More and more of the disagreement I’ve had with people recently has been caused by my inability to express how I believe the world could work. I have been trying to understand what form of government would work best in this extremely unique time in history.

While it is important to help protect the rights of people within the system we own now, I think more resources need to be placed on really figuring out what makes sense in this modern age.

Where I’m landing currently takes into account the problems and proposed solutions highlighted by various philosophers in addition to looking at how the systems they discuss have historically degraded over time.

Free chipmunk picture with every read!

Just to be clear here, this is an opinion piece based upon my own personal knowledge and biases. If I’m missing something from your perspective, I’m open to hearing what.

Part of it comes down to the Federalist versus Anti-Federalist debates that are as old as our country. These days you’re more likely to hear it expressed as “States Rights”.

I largely agree with the Federalists. There were too many points in the history of our country where a strong Federal government was necessary in order to keep us moving along the same path. In a world with a slow spread of news, cultural shifts were practically non-existent in some communities.

You can’t legislate away racism, but you can at least protect the rights of everyone when they are violated. Unfortunately, we often do not even that.

Such vicious circles can go on for centuries and even millennia, perpetuating an imagined hierarchy that sprang from a chance historical occurrence. Unjust discrimination often gets worse, not better, with time. Money comes to money, and poverty to poverty. Education comes to education, and ignorance to ignorance. Those once victimised by history are likely to be victimised yet again. And those whom history has privileged are more likely to be privileged again.

-- Yuval Noah Harari — “Sapiens”

There’s a flip side to that coin though.

“Power tends to corrupt, and absolute power corrupts absolutely. Great men are almost always bad men.”

-- John Emerich Edward Dalberg Acton — 1887

For me, Federalism was the better of two flawed options available at the time.

The technological advancement of the last few decades has spurred a lot of research into the decentralized organization of work to achieve shared and individual goals. Many of these can be applied to society or government in interesting ways if we would just stop trying to apply pre-Tech philosophies wholesale.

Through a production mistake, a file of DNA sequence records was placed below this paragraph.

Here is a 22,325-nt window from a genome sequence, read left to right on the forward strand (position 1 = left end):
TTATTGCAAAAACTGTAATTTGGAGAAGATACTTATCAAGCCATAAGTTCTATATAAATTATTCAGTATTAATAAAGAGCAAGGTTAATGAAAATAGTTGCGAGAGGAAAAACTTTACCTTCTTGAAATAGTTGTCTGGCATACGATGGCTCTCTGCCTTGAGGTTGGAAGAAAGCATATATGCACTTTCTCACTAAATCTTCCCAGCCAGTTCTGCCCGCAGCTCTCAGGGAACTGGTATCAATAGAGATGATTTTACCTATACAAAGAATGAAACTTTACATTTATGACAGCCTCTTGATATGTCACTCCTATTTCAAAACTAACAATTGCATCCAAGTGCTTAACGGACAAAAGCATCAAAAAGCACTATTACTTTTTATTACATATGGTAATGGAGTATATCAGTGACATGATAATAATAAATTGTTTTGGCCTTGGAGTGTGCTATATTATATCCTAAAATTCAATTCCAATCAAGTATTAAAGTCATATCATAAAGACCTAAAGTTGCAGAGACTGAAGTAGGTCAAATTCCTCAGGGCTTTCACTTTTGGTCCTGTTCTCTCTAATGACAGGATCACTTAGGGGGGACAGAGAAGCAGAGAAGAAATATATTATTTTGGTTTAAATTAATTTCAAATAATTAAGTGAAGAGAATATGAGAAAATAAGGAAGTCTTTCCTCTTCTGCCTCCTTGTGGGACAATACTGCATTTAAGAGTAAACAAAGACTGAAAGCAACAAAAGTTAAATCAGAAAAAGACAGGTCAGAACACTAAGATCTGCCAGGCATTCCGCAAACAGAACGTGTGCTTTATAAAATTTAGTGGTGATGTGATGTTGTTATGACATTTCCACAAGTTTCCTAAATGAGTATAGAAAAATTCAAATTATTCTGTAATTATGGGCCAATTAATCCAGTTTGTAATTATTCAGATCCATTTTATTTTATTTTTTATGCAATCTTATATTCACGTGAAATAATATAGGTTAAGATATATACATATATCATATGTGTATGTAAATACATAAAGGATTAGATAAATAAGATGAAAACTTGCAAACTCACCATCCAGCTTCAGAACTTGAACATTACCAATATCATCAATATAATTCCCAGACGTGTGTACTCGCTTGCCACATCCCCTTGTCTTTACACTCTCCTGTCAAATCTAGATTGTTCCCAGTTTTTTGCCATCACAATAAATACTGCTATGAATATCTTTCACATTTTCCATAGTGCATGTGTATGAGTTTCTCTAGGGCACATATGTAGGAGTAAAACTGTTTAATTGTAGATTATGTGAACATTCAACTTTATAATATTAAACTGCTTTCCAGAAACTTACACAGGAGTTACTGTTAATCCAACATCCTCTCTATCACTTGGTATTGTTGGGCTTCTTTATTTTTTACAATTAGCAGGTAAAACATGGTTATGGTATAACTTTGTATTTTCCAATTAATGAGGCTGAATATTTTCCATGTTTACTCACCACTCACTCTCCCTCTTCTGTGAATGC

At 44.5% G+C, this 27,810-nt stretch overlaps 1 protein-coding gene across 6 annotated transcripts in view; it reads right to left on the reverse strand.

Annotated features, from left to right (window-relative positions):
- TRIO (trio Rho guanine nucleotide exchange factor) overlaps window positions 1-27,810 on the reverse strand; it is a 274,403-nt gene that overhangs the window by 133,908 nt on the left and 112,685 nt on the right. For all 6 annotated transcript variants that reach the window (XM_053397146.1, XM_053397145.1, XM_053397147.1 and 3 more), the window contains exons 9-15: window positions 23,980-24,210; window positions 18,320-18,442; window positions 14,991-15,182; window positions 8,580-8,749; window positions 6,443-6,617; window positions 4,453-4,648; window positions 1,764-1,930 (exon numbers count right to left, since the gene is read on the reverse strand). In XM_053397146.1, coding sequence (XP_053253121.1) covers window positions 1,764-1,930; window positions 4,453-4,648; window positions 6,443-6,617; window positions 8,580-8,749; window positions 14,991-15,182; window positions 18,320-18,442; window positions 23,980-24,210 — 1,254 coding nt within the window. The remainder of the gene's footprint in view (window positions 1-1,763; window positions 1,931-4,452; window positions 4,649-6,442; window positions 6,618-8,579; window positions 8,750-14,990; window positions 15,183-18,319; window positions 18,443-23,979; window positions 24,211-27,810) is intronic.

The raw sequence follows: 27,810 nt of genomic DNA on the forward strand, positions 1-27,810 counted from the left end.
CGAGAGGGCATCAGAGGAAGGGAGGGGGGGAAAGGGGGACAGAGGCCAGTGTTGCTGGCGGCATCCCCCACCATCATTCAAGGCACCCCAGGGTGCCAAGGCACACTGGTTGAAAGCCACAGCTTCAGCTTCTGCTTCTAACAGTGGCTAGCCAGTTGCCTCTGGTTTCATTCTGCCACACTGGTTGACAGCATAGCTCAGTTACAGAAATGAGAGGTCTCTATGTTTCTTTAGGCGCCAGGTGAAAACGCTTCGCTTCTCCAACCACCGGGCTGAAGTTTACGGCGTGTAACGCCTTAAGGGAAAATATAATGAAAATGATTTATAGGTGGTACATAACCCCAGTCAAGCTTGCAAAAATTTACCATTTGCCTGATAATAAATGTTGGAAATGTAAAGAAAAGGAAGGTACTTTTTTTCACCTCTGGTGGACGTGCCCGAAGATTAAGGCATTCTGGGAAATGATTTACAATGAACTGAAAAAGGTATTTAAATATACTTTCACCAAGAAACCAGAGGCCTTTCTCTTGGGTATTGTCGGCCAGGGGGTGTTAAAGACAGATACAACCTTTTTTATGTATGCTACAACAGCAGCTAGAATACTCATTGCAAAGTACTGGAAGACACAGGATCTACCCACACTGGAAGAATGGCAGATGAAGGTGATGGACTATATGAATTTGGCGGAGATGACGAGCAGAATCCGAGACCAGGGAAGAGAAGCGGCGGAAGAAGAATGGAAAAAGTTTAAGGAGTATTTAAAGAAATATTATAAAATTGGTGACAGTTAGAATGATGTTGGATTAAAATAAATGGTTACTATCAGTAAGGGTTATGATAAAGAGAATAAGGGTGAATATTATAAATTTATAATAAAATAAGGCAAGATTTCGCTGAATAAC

For those of you with a tech background, you’ll probably recognize many of these concepts. Some of it is based on my experience with the Open Source community, software development models, and Github.

A code of law, also called a law code or legal code, is a type of legislation that purports to exhaustively cover a complete system of laws or a particular area of law as it existed at the time the code was enacted, by a process of codification.

What if we think about it as actual code?

You have the law as written. You have the law as it interacts all of the other related laws. You have the law as interpreted by people living their lives. You have the law as interpreted by the police. You have the law as interpreted by the various levels of courts. Sometimes the laws conflict with each other. Sometimes the laws make each other irrelevant. Sometimes laws aren’t enforced.

It’s so complicated that you can make a great living as an attorney arguing how the law should be read. Trying to argue for yourself is considered foolish, although some people can do it successfully.

Our Law is waterfall. Releases are so slow and buggy that the system depends on skilled operators with the right set of patches to apply, and the ability to raise exceptions up the bureaucracy. I think we all now how hard it is to influence change in a bureaucracy.

Our Law is poorly architected, with poorly defined layers of abstraction. The Local / State / Federal all try to claim ownership of the same issues. I’d rather see definitions for what layer an issue may be handled at based on rules we all agree on. I believe the majority of laws should be set at the local level, only going up a level when absolutely necessary.

At each layer of the government, the law itself could be managed through a process similar to how some large open source projects work. For example, you could have a shared reference set of laws which have some form of patch applied to achieve local goals.

Local “patches” can be applied to the law based on differing goals or problems found upstream. Those “patches” will be more likely to be challenged, and you better be able to defend its existence. In places where it is a universally good change, it can be sent upstream through an agreed upon process.

Patches can be proposed by anyone. They have the ability to stand or fall based upon their own merits, and anyone can contribute to the conversation. This would both decentralize power while still allowing centralized management of justice.